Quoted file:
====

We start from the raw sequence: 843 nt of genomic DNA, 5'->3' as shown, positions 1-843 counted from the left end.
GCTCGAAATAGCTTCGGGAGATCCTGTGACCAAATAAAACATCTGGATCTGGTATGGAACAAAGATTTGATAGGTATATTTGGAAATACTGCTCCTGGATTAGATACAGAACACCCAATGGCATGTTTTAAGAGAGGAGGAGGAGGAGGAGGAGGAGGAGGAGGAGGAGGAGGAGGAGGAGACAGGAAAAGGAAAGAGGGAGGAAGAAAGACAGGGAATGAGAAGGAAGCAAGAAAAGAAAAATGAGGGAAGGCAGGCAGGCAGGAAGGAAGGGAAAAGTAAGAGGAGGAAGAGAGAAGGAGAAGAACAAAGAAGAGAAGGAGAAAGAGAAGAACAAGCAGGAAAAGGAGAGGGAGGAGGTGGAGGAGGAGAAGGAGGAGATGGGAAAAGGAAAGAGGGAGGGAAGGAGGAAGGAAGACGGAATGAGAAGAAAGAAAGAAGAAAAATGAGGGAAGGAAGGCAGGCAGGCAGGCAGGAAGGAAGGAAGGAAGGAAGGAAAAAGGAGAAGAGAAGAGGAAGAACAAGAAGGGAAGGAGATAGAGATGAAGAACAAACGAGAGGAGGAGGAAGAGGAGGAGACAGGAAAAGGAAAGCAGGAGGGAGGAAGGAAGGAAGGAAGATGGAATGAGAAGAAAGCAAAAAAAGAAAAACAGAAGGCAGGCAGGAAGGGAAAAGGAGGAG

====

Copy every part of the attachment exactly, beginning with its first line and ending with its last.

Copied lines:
We start from the raw sequence: 843 nt of genomic DNA, 5'->3' as shown, positions 1-843 counted from the left end.
GCTCGAAATAGCTTCGGGAGATCCTGTGACCAAATAAAACATCTGGATCTGGTATGGAACAAAGATTTGATAGGTATATTTGGAAATACTGCTCCTGGATTAGATACAGAACACCCAATGGCATGTTTTAAGAGAGGAGGAGGAGGAGGAGGAGGAGGAGGAGGAGGAGGAGGAGGAGGAGACAGGAAAAGGAAAGAGGGAGGAAGAAAGACAGGGAATGAGAAGGAAGCAAGAAAAGAAAAATGAGGGAAGGCAGGCAGGCAGGAAGGAAGGGAAAAGTAAGAGGAGGAAGAGAGAAGGAGAAGAACAAAGAAGAGAAGGAGAAAGAGAAGAACAAGCAGGAAAAGGAGAGGGAGGAGGTGGAGGAGGAGAAGGAGGAGATGGGAAAAGGAAAGAGGGAGGGAAGGAGGAAGGAAGACGGAATGAGAAGAAAGAAAGAAGAAAAATGAGGGAAGGAAGGCAGGCAGGCAGGCAGGAAGGAAGGAAGGAAGGAAGGAAAAAGGAGAAGAGAAGAGGAAGAACAAGAAGGGAAGGAGATAGAGATGAAGAACAAACGAGAGGAGGAGGAAGAGGAGGAGACAGGAAAAGGAAAGCAGGAGGGAGGAAGGAAGGAAGGAAGATGGAATGAGAAGAAAGCAAAAAAAGAAAAACAGAAGGCAGGCAGGAAGGGAAAAGGAGGAG